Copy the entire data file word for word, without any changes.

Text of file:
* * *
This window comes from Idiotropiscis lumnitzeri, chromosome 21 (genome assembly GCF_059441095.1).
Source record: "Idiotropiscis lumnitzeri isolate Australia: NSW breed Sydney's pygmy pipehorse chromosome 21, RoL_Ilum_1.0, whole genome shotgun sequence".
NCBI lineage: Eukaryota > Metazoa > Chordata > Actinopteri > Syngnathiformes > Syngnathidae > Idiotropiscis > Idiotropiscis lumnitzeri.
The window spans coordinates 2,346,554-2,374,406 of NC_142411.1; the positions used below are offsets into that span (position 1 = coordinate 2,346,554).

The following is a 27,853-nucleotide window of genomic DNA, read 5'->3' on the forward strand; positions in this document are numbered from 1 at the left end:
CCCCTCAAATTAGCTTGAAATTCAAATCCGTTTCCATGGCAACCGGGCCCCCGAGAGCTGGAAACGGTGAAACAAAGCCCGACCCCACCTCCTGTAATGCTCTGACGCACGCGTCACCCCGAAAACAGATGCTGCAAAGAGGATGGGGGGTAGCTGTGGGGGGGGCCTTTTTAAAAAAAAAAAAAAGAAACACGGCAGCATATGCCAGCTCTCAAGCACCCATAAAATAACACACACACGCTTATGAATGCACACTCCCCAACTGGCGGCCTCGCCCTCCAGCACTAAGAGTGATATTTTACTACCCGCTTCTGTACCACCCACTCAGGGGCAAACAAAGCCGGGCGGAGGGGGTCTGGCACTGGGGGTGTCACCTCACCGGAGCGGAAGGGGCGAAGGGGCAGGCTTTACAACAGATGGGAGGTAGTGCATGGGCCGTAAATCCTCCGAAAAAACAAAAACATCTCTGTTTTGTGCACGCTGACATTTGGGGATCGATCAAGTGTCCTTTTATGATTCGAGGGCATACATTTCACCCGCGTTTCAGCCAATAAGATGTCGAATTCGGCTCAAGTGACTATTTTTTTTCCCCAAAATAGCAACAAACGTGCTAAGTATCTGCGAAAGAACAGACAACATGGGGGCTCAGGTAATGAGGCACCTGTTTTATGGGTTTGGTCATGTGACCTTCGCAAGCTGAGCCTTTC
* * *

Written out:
This window comes from Idiotropiscis lumnitzeri, chromosome 21 (genome assembly GCF_059441095.1).
Source record: "Idiotropiscis lumnitzeri isolate Australia: NSW breed Sydney's pygmy pipehorse chromosome 21, RoL_Ilum_1.0, whole genome shotgun sequence".
NCBI lineage: Eukaryota > Metazoa > Chordata > Actinopteri > Syngnathiformes > Syngnathidae > Idiotropiscis > Idiotropiscis lumnitzeri.
The window spans coordinates 2,346,554-2,374,406 of NC_142411.1; the positions used below are offsets into that span (position 1 = coordinate 2,346,554).

The following is a 27,853-nucleotide window of genomic DNA, read 5'->3' on the forward strand; positions in this document are numbered from 1 at the left end:
CCCCTCAAATTAGCTTGAAATTCAAATCCGTTTCCATGGCAACCGGGCCCCCGAGAGCTGGAAACGGTGAAACAAAGCCCGACCCCACCTCCTGTAATGCTCTGACGCACGCGTCACCCCGAAAACAGATGCTGCAAAGAGGATGGGGGGTAGCTGTGGGGGGGGCCTTTTTAAAAAAAAAAAAAAGAAACACGGCAGCATATGCCAGCTCTCAAGCACCCATAAAATAACACACACACGCTTATGAATGCACACTCCCCAACTGGCGGCCTCGCCCTCCAGCACTAAGAGTGATATTTTACTACCCGCTTCTGTACCACCCACTCAGGGGCAAACAAAGCCGGGCGGAGGGGGTCTGGCACTGGGGGTGTCACCTCACCGGAGCGGAAGGGGCGAAGGGGCAGGCTTTACAACAGATGGGAGGTAGTGCATGGGCCGTAAATCCTCCGAAAAAACAAAAACATCTCTGTTTTGTGCACGCTGACATTTGGGGATCGATCAAGTGTCCTTTTATGATTCGAGGGCATACATTTCACCCGCGTTTCAGCCAATAAGATGTCGAATTCGGCTCAAGTGACTATTTTTTTTCCCCAAAATAGCAACAAACGTGCTAAGTATCTGCGAAAGAACAGACAACATGGGGGCTCAGGTAATGAGGCACCTGTTTTATGGGTTTGGTCATGTGACCTTCGCAAGCTGAGCCTTTC